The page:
Nursing Theories

Nursing Philosophy: Benner and Henderson

Main ideas

Dr. Benner is a celebrated nursing practitioner and lecturer who have conducted several researchers that continue to influence the nursing field. Her theory of nursing is anchored on education and experience. She postulates that a nurse increases in skills progressively in relation to the nature of his or her background information and the continuous practice of the career (Petiprin, 2016). This theory does not discuss the necessary steps to being a nurse but the qualities of a nurse that could be acquired practically without necessarily learning the theoretical aspect. Therefore, the theory borrows greatly from the works by Dreyfus brothers who proposed five stages one takes to be an expert from a novice.

Virginia Henderson, on the other hand, postulated the patient’s need theory. This theory emphasizes the need for nurses to help patients become more self-independent and capable of taking care of themselves as they leave the nursing facility. The theory holds that the nurse helps the patient, does some duties to the patient, and cooperates together with the patient to achieve a goal (Ahtisham & Jacoline, 2015).

Therefore, whereas Dr. Benner’s theory focuses on how to make a good nurse, Henderson’s theory majors on how the nurse can impart his usefulness to the patient by helping the patient become more independent.

Main Concepts

  1. Dr. Benner’s Five Major Levels

Dr. Benner’s theory has five major levels that a nurse has to go through in order to develop competency. These levels are the novice, advanced beginner, competent, proficient, and expert. The novice identifies student nurses who are still incapable of linking effect and cause or predict an outcome until after several encounters with similar scenarios. An advanced beginner is a nurse who is first time employed. Such nurses have the knowledge to link cause and effect or patterns in patient’s behaviors although not yet perfect (Petiprin, 2016). The third level, competent nurses, have acquired enough skills to guarantee reliable speed and commendable flexibility. They are capable of recognizing and responding to a situation beyond the level of advanced beginners. As a nurse goes through these levels successfully, he/she becomes proficient in the third level. A nurse in this level can recognize situations as whole rather than disintegrated parts of a whole problem (Petiprin, 2016). Finally, the nurse becomes an expert. Expert nurses have an in-depth experience. They have less reliance on rules and analytical tools and are capable of focusing on major problems and managing demands and resources (Petiprin, 2016). Dr. Benner’s theory proposes these five stages as a prerequisite for one to behave a completely developed experience. The stages are interconnected as one has to build on the previous experience.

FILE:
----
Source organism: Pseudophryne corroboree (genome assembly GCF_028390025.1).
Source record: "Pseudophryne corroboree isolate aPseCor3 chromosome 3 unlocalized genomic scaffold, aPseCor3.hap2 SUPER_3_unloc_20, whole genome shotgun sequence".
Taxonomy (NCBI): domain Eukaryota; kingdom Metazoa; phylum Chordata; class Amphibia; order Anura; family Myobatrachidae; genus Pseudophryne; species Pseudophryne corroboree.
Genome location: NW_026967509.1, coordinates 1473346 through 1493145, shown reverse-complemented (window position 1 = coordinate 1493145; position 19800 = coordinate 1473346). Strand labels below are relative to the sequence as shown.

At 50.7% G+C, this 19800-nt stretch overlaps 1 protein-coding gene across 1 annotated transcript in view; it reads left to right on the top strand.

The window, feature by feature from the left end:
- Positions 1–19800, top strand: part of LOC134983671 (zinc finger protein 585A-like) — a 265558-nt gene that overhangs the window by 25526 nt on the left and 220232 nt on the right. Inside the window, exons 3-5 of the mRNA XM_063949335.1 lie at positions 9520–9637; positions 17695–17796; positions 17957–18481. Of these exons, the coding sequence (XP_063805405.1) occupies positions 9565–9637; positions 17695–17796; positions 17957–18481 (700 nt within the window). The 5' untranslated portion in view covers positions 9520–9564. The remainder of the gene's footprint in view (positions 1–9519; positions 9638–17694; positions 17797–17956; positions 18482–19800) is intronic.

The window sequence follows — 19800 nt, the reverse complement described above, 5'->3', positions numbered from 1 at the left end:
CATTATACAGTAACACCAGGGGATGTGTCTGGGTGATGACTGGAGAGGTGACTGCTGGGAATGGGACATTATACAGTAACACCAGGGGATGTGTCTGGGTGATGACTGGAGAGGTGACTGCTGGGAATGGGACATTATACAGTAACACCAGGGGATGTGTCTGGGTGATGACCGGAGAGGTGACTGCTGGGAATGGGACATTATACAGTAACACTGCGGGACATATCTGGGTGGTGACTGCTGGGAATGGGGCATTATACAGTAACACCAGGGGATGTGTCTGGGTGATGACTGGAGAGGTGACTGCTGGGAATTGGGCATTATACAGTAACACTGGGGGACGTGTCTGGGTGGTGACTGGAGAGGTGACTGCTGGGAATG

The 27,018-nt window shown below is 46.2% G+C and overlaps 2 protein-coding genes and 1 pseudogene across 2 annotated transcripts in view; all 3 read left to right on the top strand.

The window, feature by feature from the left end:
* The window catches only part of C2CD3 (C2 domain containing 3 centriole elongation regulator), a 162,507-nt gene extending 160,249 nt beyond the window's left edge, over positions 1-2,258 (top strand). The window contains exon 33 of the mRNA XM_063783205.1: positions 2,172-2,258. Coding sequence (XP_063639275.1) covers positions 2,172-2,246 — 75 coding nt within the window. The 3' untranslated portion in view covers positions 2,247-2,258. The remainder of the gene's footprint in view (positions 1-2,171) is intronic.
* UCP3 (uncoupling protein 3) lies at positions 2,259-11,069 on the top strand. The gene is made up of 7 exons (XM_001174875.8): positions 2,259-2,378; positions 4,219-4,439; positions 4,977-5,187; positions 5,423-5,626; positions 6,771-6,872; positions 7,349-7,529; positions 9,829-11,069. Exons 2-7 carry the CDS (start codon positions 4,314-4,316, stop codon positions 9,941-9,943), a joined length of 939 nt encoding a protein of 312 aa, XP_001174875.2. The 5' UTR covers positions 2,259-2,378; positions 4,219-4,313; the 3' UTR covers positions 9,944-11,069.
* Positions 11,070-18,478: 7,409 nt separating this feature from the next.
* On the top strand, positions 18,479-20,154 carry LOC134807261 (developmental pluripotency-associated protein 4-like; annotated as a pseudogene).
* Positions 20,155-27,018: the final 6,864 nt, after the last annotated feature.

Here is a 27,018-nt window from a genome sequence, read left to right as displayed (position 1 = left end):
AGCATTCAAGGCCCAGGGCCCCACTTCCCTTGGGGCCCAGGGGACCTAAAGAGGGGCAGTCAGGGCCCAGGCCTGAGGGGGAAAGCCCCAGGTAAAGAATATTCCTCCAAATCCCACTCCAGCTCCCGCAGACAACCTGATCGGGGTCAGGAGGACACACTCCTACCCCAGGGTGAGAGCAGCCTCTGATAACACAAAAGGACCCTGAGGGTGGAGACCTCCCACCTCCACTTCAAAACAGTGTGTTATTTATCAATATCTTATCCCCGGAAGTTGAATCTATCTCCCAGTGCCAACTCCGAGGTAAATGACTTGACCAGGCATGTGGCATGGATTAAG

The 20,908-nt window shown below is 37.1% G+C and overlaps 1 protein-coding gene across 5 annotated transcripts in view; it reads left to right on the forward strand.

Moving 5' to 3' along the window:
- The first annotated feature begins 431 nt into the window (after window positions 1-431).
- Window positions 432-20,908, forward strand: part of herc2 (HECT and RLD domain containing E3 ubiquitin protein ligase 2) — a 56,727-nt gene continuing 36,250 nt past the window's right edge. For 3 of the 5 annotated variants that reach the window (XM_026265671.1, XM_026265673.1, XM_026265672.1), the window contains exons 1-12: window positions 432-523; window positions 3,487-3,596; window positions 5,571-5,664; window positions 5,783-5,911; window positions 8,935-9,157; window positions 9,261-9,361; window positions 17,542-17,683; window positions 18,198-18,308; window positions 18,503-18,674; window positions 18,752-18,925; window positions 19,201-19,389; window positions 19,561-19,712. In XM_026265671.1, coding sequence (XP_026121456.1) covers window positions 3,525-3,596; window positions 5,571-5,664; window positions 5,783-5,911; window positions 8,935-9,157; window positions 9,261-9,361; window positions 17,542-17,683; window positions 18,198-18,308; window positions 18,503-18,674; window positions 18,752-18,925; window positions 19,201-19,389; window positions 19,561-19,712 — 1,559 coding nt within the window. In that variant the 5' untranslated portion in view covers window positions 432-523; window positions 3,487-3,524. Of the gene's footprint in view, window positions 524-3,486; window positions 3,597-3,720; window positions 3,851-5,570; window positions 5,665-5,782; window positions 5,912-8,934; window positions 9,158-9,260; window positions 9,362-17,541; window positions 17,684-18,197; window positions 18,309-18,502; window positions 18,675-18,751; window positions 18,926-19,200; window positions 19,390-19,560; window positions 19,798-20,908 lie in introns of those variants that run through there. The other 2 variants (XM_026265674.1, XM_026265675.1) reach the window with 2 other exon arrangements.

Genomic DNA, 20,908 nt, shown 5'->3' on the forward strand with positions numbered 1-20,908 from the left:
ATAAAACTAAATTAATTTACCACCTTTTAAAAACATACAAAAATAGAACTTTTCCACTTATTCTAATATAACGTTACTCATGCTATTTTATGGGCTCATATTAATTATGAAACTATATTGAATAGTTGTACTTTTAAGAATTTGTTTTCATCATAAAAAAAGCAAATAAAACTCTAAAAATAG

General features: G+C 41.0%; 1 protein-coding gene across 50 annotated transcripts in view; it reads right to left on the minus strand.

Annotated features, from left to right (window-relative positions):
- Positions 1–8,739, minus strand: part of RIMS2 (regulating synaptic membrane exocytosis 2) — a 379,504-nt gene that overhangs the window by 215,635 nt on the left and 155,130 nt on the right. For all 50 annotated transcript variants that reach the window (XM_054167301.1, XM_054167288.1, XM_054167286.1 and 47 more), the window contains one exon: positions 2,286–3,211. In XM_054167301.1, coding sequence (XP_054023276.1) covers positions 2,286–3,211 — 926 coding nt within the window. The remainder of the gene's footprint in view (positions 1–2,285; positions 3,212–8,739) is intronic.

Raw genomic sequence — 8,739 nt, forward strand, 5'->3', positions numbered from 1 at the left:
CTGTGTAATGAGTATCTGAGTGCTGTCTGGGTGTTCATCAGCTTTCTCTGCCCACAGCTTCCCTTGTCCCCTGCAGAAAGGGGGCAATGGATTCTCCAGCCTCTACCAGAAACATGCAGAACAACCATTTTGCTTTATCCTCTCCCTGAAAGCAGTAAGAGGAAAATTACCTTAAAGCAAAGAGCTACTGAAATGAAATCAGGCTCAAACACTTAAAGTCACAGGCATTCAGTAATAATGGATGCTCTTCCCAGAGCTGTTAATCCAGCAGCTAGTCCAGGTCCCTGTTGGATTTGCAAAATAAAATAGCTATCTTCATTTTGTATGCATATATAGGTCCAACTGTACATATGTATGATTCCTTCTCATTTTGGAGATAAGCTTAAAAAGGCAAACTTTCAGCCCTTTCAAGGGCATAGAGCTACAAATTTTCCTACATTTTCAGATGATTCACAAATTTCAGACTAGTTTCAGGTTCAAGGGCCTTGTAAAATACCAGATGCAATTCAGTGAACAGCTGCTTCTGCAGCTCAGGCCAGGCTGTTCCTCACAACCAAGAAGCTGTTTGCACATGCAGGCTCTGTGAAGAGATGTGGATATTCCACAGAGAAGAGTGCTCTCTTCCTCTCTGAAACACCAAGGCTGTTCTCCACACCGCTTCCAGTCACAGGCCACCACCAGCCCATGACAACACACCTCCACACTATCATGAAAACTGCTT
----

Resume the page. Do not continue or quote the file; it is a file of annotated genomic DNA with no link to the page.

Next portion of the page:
• Henderson’s fourteen components

Henderson’s theory of need establishes fourteen principles that are anchored on human needs. In a broad sense, the principles deal with meals, respiration, excretion, exercise, rest, faith, hygiene, socialization, adventure, and recreation. The theory insists that these aspects have to be exercised in a way that will promote healthy growth and development of the patients without being harmful to others. The nurse is charged with a responsibility of supervising the patient by taking the patient through these steps (Ahtisham & Jacoline, 2015). Henderson’s fourteen principles affect both the mind, spirit and the body of the patient. The approach focuses on providing a holistic recovery of the patient.


            The two theories are commonly applied in almost all nursing situations in a nursing environment. On Benner’s case, it is common knowledge that people become experts by practicing over time. In a nursing environment, someone becomes an expert by starting from the novice stage when he/she apply their knowledge from the class environment. As they grow to become registered nurses, nurse leaders, then department heads, and then facility leaders, the process signifies the perfect application of Benner’s theory in a nursing environment. Henderson’s theory is also a common occurrence is a nursing environment given that nurses are expected to display caring traits to the patients. Whether by design or default, nurses can only discharge their duties well if they understand the social and physical needs of their clients. This shows how both theories are applied every day.


Benner’s and Henderson’s theories are significant theories in the nursing field. While Benner’s theory provides for the development of a competent nurse, Henderson’s theory ensures that a competent nurse provides the necessary care to help the patient become independent.


Ahtisham, Y., & Jacoline, S. (2015). Integrating Nursing Theory and Process into Practice; Virginia’s Henderson Need Theory. International Journal of Caring Sciences8(2): 443-450.

Petiprin, A. 2016. Nursing theory. Nursing theorists. Retrieved May 21, 2018, from org/theories-and-models/from-novice-to-expert.php”>